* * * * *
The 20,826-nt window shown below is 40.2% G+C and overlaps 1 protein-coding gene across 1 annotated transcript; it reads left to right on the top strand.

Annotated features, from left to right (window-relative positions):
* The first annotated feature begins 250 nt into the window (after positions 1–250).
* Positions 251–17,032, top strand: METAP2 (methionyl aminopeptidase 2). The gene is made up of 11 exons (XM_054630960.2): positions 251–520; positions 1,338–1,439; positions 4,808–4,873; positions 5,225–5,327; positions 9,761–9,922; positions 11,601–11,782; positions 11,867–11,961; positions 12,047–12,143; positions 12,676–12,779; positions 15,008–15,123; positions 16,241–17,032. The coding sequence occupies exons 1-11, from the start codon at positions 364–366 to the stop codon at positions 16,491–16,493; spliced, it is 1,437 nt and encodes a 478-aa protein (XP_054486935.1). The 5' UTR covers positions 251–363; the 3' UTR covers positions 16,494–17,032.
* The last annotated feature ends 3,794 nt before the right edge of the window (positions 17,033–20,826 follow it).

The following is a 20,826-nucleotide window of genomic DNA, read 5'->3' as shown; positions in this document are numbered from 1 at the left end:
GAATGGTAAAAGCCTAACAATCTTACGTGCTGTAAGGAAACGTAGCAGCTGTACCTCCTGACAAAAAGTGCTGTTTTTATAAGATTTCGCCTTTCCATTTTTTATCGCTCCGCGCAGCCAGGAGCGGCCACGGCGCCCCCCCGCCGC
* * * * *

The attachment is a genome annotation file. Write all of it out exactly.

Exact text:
The 20,826-nt window shown below is 40.2% G+C and overlaps 1 protein-coding gene across 1 annotated transcript; it reads left to right on the top strand.

Annotated features, from left to right (window-relative positions):
* The first annotated feature begins 250 nt into the window (after positions 1–250).
* Positions 251–17,032, top strand: METAP2 (methionyl aminopeptidase 2). The gene is made up of 11 exons (XM_054630960.2): positions 251–520; positions 1,338–1,439; positions 4,808–4,873; positions 5,225–5,327; positions 9,761–9,922; positions 11,601–11,782; positions 11,867–11,961; positions 12,047–12,143; positions 12,676–12,779; positions 15,008–15,123; positions 16,241–17,032. The coding sequence occupies exons 1-11, from the start codon at positions 364–366 to the stop codon at positions 16,491–16,493; spliced, it is 1,437 nt and encodes a 478-aa protein (XP_054486935.1). The 5' UTR covers positions 251–363; the 3' UTR covers positions 16,494–17,032.
* The last annotated feature ends 3,794 nt before the right edge of the window (positions 17,033–20,826 follow it).

The following is a 20,826-nucleotide window of genomic DNA, read 5'->3' as shown; positions in this document are numbered from 1 at the left end:
GAATGGTAAAAGCCTAACAATCTTACGTGCTGTAAGGAAACGTAGCAGCTGTACCTCCTGACAAAAAGTGCTGTTTTTATAAGATTTCGCCTTTCCATTTTTTATCGCTCCGCGCAGCCAGGAGCGGCCACGGCGCCCCCCCGCCGC